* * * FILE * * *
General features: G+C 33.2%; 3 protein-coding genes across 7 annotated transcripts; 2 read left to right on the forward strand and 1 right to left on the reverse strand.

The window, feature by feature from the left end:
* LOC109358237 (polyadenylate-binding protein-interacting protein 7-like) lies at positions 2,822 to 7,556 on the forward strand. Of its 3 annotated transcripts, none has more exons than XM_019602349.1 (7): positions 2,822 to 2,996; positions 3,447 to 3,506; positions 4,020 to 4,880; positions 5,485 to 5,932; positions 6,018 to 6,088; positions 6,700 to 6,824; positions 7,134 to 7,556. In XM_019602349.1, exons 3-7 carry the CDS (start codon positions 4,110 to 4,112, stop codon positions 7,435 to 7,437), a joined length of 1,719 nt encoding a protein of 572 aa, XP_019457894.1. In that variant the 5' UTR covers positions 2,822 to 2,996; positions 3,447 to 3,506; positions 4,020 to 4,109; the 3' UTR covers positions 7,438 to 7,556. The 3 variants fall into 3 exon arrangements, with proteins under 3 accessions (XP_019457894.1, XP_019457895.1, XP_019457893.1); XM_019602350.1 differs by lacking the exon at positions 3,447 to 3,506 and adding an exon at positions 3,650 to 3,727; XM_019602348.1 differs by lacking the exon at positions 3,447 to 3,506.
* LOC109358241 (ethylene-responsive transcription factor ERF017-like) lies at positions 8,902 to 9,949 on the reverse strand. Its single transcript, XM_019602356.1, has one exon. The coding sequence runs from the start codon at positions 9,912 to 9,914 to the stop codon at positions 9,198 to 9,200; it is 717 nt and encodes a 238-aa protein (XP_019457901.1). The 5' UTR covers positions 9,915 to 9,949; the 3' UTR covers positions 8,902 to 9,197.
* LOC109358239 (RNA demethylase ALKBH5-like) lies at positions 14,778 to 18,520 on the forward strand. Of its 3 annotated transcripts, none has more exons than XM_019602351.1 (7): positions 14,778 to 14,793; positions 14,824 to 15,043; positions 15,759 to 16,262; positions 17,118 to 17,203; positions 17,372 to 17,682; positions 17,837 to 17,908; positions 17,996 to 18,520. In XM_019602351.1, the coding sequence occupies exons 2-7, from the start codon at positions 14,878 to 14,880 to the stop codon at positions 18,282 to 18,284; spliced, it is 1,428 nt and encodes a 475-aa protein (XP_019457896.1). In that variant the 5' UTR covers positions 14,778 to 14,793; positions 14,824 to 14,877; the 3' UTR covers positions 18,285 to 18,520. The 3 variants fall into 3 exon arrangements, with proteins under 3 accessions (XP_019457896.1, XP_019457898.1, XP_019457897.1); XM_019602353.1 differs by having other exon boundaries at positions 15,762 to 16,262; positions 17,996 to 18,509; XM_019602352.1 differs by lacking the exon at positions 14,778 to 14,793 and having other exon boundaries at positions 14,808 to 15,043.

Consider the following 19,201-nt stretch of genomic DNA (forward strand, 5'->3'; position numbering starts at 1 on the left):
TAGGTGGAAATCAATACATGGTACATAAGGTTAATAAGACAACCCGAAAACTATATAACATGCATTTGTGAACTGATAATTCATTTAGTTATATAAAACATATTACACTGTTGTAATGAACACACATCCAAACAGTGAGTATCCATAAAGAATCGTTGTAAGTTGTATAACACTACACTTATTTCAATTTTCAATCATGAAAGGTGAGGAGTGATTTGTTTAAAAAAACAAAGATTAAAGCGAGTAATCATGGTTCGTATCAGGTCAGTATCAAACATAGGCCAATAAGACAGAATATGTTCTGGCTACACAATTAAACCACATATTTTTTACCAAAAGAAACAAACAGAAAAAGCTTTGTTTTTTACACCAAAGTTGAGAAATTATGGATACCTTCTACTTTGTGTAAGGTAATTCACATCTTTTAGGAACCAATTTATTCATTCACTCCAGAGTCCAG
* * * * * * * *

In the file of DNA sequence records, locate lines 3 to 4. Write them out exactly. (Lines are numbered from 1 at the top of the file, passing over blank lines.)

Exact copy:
* LOC109358237 (polyadenylate-binding protein-interacting protein 7-like) lies at positions 2,822 to 7,556 on the forward strand. Of its 3 annotated transcripts, none has more exons than XM_019602349.1 (7): positions 2,822 to 2,996; positions 3,447 to 3,506; positions 4,020 to 4,880; positions 5,485 to 5,932; positions 6,018 to 6,088; positions 6,700 to 6,824; positions 7,134 to 7,556. In XM_019602349.1, exons 3-7 carry the CDS (start codon positions 4,110 to 4,112, stop codon positions 7,435 to 7,437), a joined length of 1,719 nt encoding a protein of 572 aa, XP_019457894.1. In that variant the 5' UTR covers positions 2,822 to 2,996; positions 3,447 to 3,506; positions 4,020 to 4,109; the 3' UTR covers positions 7,438 to 7,556. The 3 variants fall into 3 exon arrangements, with proteins under 3 accessions (XP_019457894.1, XP_019457895.1, XP_019457893.1); XM_019602350.1 differs by lacking the exon at positions 3,447 to 3,506 and adding an exon at positions 3,650 to 3,727; XM_019602348.1 differs by lacking the exon at positions 3,447 to 3,506.
* LOC109358241 (ethylene-responsive transcription factor ERF017-like) lies at positions 8,902 to 9,949 on the reverse strand. Its single transcript, XM_019602356.1, has one exon. The coding sequence runs from the start codon at positions 9,912 to 9,914 to the stop codon at positions 9,198 to 9,200; it is 717 nt and encodes a 238-aa protein (XP_019457901.1). The 5' UTR covers positions 9,915 to 9,949; the 3' UTR covers positions 8,902 to 9,197.